Monkeypox. The circulating virus belongs to the least aggressive strain

Microbiologist João Paulo Gomes said on Tuesday that the Monkeypox virus circulating in several countries, including Portugal, where it is not endemic, belongs to a less aggressive lineage originating from West Africa.

“It is the least severe form of the virus,” said researcher at the National Institute of Health Doutor Ricardo Jorge (Insa) in Lusa, Lisbon, where the team he leads sequenced the genome of the virus. Monkeypox at the root of the recent outbreak, making Portugal the first country to do so.

João Paulo Gomes, head of the genomics and bioinformatics core at the Insagent’s disease department, where the work was carried out, added that the virus currently circulating in countries where it is not endemic belongs to the lineage virus circulating in West Africa, where it is endemic. , but less aggressive.

There is a second line of Monkeypox, originating in Central Africa, where it is also endemic, which is more aggressive.

According to Insa experts, who have already sequenced the Monkeypox genome of 10 infected people, the outbreak virus detected this month “is most closely related to viruses associated with the export of Monkeypox virus from Nigeria. to several countries in 2018 and 2019, namely the United States United Kingdom, Israel and Singapore”.

João Paulo Gomes said that “it is potentially a single introduction” of the virus, imported, “which created chains of transmission which then spread to several countries”.

The researcher pointed out that the virus causing the current epidemic “appeared very recently”, but “evolves” rapidly, “accumulating genetic mutations”, while, due to “inherent characteristics”, the Monkeypox ” is a virus that typically has a lower mutation rate.”

“In theory, it is changing more than expected. Eventually we will be able to realize that these genomic characteristics can be associated with greater transmissibility, we still do not know”, he underlined, pointing to genomic sequencing as a “fundamental tool to support public health decision-making”.

According to João Paulo Gomes, “it is important that all countries sequence, release the genetic sequences” of the virus and “do public sharing” of the data “so that the story of this epidemic can be built quickly, understand the country of origin , understand where it was introduced [o vírus] in Europe and in the rest of the world and what has been the chronology in terms of distribution in the different countries”.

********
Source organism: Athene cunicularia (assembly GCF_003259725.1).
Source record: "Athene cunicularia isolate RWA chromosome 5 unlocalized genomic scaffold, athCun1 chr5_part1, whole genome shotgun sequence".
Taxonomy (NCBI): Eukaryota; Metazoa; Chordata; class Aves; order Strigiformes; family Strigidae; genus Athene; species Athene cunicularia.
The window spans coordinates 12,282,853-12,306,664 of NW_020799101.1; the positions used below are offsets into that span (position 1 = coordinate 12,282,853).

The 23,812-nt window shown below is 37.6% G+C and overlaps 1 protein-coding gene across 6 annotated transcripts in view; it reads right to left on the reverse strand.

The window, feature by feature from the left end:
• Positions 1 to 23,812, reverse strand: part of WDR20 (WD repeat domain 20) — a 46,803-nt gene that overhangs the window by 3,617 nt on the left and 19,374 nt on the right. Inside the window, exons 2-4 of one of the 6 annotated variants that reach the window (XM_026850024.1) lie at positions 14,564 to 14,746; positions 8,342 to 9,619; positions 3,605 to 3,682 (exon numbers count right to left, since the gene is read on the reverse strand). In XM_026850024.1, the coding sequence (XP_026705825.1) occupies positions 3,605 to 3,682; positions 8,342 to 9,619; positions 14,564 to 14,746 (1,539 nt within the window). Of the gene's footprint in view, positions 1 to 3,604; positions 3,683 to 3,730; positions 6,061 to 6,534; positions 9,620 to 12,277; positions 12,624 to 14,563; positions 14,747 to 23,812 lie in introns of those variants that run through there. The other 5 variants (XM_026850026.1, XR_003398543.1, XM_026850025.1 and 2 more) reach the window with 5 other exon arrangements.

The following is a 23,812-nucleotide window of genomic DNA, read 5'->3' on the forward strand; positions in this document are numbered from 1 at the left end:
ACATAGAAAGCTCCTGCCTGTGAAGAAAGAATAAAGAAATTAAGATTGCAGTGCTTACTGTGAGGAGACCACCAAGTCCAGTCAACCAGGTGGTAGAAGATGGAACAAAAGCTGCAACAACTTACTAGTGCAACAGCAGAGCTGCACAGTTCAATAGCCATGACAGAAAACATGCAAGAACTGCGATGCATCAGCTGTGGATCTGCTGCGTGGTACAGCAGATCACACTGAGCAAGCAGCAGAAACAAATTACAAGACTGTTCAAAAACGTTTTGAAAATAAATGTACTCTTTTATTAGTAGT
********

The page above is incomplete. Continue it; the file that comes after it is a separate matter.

The microbiologist considers that “there is no need to worry”, but “above all, a reason to act, to block the chains of transmission, to carry out strong surveillance and to quickly rule out all cases suspects”.

“There is no doubt that over the next few weeks we will see a very aggressive evolution of this situation, but the characteristics of the transmission of the virus do not suggest that its containment will be very difficult,” he said. argued, recalling that “the direct, very close contact” for transmission to occur between people.

Ana Pelerito, a technician in the Emergency Response and Biopreparedness Unit of Insagent’s Infectious Diseases Department, explained that the methodology used in the lab made it possible to quickly detect the Monkeypox virus in three to four hours. suspect samples, allowing colleagues at the Center for Genomics and Bioinformatics to sequence their genome.

“Without our work, we wouldn’t be able to be the first country to do this sequencing,” he told Lusa.

The first genetic sequence of the virus was obtained at Insa from a sample taken on May 4 from skin lesions of a sick man.

Monkeypox, the genus of the virus that causes smallpox, is transmitted from person to person through close contact with wounds, body fluids, respiratory droplets and contaminated materials.

The incubation time is usually seven to 14 days and the disease, known as monkeypox, lasts an average of two to four weeks.

The General Directorate of Health (DGS) recommends that people with ulcerative lesions, rashes, palpable lymph nodes, possibly accompanied by fever, chills, headache, muscle pain and fatigue, consult a doctor .

In Portugal, according to the latest data from the DGS, 39 cases have been confirmed, all men between the ages of 27 and 61, most of whom are under 40 and therefore not vaccinated against smallpox, an eradicated disease. the world in 1980.

The smallpox vaccine, along with antivirals and immunoglobulin “vaccinia” (VIG), can be used for the prevention and treatment of Monkeypox, a rare disease.

Outside Europe, the virus has already been detected, notably in the United States, Israel, Canada and Australia.

The disease, which is named after the virus, was first identified in humans in 1970 in the Democratic Republic of Congo, after the virus was detected in 1958 following two outbreaks of a disease similar to smallpox occurring in colonies of monkeys kept in captivity during investigation – hence the name “Monkeypox” (“monkey” means monkey and “pox” means smallpox).

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